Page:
Boeing Retains Borderline Safe Dividend Safety Score After Production Halt, Dividend Freeze

Boeing (BA) said Monday it would temporarily suspend production of its grounded 737 MAX beginning in January. Many investors had anticipated this news, as demonstrated by Boeing's relatively muted stock price reaction (shares are down about 4% since Friday's close).

As you may recall, the 737 MAX is Boeing's best-selling plane model (expected to account for about 40% of total profits) and has been grounded since March 2019 following two deadly crashes. Earlier this year Boeing had already reduced its planned production rate of 737 aircraft.

Boeing's close relationship with the U.S. Federal Aviation Administration (FAA) has been heavily scrutinized in recent months, especially as Boeing has tried to up the pressure on the FAA to return the 737 MAX to service as soon as possible.

On November 11, Boeing released its own expected schedule, stating it was "possible that the resumption of MAX deliveries to airline customers could begin in December."

Later that month the FAA flexed its authority, trying to make it clear to the public that it alone controls the timing of certification and return to commercial service.

The FAA is now probing Boeing's 737 MAX production and said approval is unlikely until January at the earliest, driving management's decision to halt production as Boeing awaits more timing clarity.

Temporarily suspending production will help Boeing preserve working capital since it will no longer be pouring money into making and storing jets that it can't get paid for until deliveries to customers resume.

Jefferies analyst Sheila Kahyaoglu estimates Boeing's production halt will halve the $4.4 billion in cash the company has burned through each quarter, according to The Wall Street Journal. Boeing's future costs will inflate as it spreads higher fixed costs over fewer planes, but the firm's liquidity should be better preserved thanks to this action.
Source: Boeing Earnings Presentation

As a result, Boeing maintained its $5 billion annual dividend commitment. This marks the first time since 2011 that the planemaker has not raised its annual dividend, but a freeze seems like the prudent action to take.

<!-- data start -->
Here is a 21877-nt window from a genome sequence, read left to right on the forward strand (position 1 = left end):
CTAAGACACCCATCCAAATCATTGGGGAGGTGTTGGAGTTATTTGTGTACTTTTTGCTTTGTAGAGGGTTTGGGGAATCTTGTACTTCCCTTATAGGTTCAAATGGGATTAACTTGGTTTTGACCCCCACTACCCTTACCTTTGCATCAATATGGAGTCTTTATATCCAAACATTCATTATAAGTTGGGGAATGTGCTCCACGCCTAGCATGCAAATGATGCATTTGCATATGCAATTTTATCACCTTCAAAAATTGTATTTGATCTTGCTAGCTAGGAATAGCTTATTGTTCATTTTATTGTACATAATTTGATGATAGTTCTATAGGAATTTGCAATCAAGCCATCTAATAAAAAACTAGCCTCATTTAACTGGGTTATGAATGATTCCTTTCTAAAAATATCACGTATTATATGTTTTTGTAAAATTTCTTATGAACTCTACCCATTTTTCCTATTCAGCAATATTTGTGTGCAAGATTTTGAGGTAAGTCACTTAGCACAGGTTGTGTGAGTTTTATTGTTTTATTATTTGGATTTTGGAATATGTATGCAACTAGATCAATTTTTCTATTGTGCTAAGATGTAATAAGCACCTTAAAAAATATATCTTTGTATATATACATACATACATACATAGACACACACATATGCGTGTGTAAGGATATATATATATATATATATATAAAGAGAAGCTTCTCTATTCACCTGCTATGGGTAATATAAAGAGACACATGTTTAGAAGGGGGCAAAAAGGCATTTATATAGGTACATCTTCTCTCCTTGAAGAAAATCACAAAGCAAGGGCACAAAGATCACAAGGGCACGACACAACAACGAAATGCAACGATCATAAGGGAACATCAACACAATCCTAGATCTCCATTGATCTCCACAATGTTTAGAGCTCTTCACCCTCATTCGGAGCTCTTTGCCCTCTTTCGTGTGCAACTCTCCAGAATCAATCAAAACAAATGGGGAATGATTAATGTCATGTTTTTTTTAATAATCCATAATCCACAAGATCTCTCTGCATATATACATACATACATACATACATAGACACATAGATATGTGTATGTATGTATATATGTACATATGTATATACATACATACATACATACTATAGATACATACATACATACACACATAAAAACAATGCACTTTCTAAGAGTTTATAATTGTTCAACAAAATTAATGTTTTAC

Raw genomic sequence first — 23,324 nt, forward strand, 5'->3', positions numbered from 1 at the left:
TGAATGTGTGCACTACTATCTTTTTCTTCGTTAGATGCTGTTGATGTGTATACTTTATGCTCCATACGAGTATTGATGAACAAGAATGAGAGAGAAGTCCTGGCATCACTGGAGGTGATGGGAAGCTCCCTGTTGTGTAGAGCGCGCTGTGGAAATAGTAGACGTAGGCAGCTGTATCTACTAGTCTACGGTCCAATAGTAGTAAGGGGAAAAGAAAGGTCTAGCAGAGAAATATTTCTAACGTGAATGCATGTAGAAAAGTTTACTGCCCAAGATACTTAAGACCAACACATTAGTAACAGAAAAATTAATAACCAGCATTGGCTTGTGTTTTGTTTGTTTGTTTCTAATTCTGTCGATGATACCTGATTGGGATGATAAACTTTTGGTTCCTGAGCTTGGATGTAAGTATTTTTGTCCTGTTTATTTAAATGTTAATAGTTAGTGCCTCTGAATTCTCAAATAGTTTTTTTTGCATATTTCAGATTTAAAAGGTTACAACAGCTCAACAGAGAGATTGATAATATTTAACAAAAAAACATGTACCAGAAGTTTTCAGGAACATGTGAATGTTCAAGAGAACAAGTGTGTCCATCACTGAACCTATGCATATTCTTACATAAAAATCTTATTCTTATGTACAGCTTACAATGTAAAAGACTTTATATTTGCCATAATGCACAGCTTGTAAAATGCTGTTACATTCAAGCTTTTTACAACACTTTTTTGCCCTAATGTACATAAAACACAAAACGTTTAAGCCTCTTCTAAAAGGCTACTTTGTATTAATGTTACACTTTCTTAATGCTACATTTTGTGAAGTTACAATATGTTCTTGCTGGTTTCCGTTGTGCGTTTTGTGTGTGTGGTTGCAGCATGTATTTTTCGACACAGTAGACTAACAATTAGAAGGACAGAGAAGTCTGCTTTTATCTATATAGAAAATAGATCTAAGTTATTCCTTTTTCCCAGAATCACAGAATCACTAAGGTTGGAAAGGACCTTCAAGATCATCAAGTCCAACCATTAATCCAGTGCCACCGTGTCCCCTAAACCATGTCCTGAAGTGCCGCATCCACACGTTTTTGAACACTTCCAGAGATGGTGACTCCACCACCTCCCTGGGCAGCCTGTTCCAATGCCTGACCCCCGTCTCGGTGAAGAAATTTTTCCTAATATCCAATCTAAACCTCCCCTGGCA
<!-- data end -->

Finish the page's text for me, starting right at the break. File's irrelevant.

After all, we downgraded Boeing's Dividend Safety Score in October 2019 due to concerns about a prolonged return-to-service delay straining the company's financial flexibility:

"With return-to-service timing becoming murkier, potentially adding billions of dollars of costs, we are downgrading Boeing's Dividend Safety Score to Borderline Safe until more clarity is provided by regulators.

The firm's liquidity seems adequate to handle a delay of several months, but it's less clear how Boeing might respond to a prolonged delay, not to mention the potential for any order cancellations or rejections by disgruntled customers."

Each passing month that the 737 MAX is not cleared for flight adds to the uncertainty surrounding Boeing's financial outlook. If the plane's grounding order has not been lifted by the spring of 2020 or any other material setbacks emerge, Boeing's Dividend Safety Score could be downgraded again.

Southwest and American Airlines have already canceled 737 MAX flights into part of April, and Boeing faces an uphill battle restoring trust with its airline customers and the general public. Its MAX order backlog remains stable for now, but it's unclear how long strained airlines are willing to wait for their planes.

Overall, Boeing is on a short leash. It's possible that all of this is behind the company by the end of next year. That's what the market seems to be expecting. But there's a lingering concern that Boeing's troubles run deeper and could prevent regulators from approving a timely return to service, resulting in greater short-term pain and pressure on the dividend.

Boeing will provide financial information related to its production suspension when it releases earnings in late January. We should know a lot more by the end of the first quarter and will provide updates as necessary.

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